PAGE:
“top GOP officials are calling for a more strategic mix of opposition and accommodation, though of course they wouldn’t dare call it that. Broadly put, it looks something like this: fight Obama on some issues but don’t give him easy public relations wins by getting bogged down in fiscal fights and obstructing proposals like immigration reform. And, oh yes, offer an agenda of your own.
Wisconsin Rep. Paul Ryan has been the most explicit about this new tack and gave it a name, or perhaps a euphemism, in a speech in Washington on Saturday at a conference staged by the National Review Institute: “prudence.””
“Loans to companies and households in the eurozone contracted for the eighth month running in December, showing low official borrowing costs are having little success in reviving investment and spending.”
“Take the politicians out of politics.
Compensate the unemployed with credit/debt/government spending and use automated fiscal stabilisers to tweak inflationary and deflationary side-effects.”
This makes Apple more Amazon-like than we might think.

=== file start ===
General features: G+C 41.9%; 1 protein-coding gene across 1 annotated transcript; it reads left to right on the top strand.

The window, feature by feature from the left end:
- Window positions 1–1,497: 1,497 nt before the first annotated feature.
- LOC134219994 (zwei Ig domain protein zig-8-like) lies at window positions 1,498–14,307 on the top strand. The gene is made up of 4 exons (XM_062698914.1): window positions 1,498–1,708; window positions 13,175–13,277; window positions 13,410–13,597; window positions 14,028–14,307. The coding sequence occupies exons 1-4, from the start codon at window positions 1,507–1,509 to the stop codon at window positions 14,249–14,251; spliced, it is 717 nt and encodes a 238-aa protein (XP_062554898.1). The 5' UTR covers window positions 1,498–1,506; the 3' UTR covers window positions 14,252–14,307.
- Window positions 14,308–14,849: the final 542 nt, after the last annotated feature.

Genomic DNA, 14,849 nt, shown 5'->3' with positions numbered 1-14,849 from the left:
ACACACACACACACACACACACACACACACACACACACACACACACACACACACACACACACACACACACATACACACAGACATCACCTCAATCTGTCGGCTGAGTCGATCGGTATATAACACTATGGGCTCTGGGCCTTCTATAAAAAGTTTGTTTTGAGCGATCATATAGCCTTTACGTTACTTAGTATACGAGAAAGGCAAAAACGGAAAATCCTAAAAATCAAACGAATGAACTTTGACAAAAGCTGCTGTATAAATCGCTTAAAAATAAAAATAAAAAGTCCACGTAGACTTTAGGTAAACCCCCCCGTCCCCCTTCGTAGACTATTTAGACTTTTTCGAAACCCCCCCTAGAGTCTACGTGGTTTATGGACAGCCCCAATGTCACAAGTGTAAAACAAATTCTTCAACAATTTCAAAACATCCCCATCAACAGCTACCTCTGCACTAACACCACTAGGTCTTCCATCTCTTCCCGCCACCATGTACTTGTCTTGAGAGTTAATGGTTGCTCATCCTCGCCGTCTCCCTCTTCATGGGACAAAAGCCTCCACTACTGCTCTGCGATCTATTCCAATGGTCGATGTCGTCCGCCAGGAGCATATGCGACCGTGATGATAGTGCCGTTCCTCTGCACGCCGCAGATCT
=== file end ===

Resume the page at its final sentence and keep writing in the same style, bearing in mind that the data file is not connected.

“Apple’s reclassification of its revenues to isolate iTunes’ software, media and services separately from its hardware products has revealed the hidden billions of dollars in revenues the company has been earning on top of its hardware sales of computers and gadgets, revenues that now dwarf the company’s iPod sales.”
“None of this rules out the recurrence of a housing market bubble. It just suggests that increased liquidity in housing markets is a necessary but not sufficient condition for getting there. We’d also need to see a sustained increase in expectations for appreciation. It will take some time to generate that, particularly given the traumatic nature of recent home-price movements.”
“Net of cash, it’s a $330 stock.”
“Moody’s Investors Service Inc. downgraded six of Canada’s largest banks, citing concern about high consumer-debt levels and elevated house prices.
The move underscored the headwinds buffeting what was once one of the more resilient developed economies amid the global economic crisis.
Bank of Montreal, Bank of Nova Scotia, Caisse centrale Desjardins, Canadian Imperial Bank of Commerce, National Bank of Canada and Toronto-Dominion Bank were all downgraded one notch, with a stable outlook, said Moody’s, a New York-based debt-rating firm said.”
“Sources say the world’s largest magazine publisher is expected to begin a significant round of layoffs this week.
I don’t have more details about the coming cuts. But the Time Inc. employees I’ve spoken to seem to put great stock in Keith Kelly’s report from earlier this month, which predicted that up to 700 of the publisher’s 8,000 employees may go in this round.”
“Art Cashin, director of floor operations at UBS, said he has heard chatter of the pair trade that, while lacking specific data to back it up, “made for interesting cocktail speculation over the last few weeks.”